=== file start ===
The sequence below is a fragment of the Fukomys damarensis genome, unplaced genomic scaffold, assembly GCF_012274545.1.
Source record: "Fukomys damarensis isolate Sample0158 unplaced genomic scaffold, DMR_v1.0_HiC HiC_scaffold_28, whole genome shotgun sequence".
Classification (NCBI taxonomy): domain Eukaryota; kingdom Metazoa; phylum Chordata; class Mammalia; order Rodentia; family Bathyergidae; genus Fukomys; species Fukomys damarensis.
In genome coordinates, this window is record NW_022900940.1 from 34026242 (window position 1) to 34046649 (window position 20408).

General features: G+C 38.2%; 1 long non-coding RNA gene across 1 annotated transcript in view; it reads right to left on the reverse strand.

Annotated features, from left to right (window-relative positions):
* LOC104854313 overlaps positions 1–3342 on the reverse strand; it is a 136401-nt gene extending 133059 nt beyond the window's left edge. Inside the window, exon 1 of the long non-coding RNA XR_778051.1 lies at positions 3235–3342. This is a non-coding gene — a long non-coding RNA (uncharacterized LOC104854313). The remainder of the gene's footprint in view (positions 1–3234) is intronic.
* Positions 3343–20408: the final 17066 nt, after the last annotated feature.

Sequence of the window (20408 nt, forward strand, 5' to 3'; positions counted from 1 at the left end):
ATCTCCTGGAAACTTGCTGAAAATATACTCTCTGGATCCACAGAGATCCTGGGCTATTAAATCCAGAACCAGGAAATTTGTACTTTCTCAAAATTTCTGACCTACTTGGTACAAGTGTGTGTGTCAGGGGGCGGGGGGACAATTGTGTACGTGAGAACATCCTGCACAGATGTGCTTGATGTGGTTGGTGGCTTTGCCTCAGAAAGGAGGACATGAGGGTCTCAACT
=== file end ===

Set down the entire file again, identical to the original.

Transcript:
The sequence below is a fragment of the Fukomys damarensis genome, unplaced genomic scaffold, assembly GCF_012274545.1.
Source record: "Fukomys damarensis isolate Sample0158 unplaced genomic scaffold, DMR_v1.0_HiC HiC_scaffold_28, whole genome shotgun sequence".
Classification (NCBI taxonomy): domain Eukaryota; kingdom Metazoa; phylum Chordata; class Mammalia; order Rodentia; family Bathyergidae; genus Fukomys; species Fukomys damarensis.
In genome coordinates, this window is record NW_022900940.1 from 34026242 (window position 1) to 34046649 (window position 20408).

General features: G+C 38.2%; 1 long non-coding RNA gene across 1 annotated transcript in view; it reads right to left on the reverse strand.

Annotated features, from left to right (window-relative positions):
* LOC104854313 overlaps positions 1–3342 on the reverse strand; it is a 136401-nt gene extending 133059 nt beyond the window's left edge. Inside the window, exon 1 of the long non-coding RNA XR_778051.1 lies at positions 3235–3342. This is a non-coding gene — a long non-coding RNA (uncharacterized LOC104854313). The remainder of the gene's footprint in view (positions 1–3234) is intronic.
* Positions 3343–20408: the final 17066 nt, after the last annotated feature.

Sequence of the window (20408 nt, forward strand, 5' to 3'; positions counted from 1 at the left end):
ATCTCCTGGAAACTTGCTGAAAATATACTCTCTGGATCCACAGAGATCCTGGGCTATTAAATCCAGAACCAGGAAATTTGTACTTTCTCAAAATTTCTGACCTACTTGGTACAAGTGTGTGTGTCAGGGGGCGGGGGGACAATTGTGTACGTGAGAACATCCTGCACAGATGTGCTTGATGTGGTTGGTGGCTTTGCCTCAGAAAGGAGGACATGAGGGTCTCAACT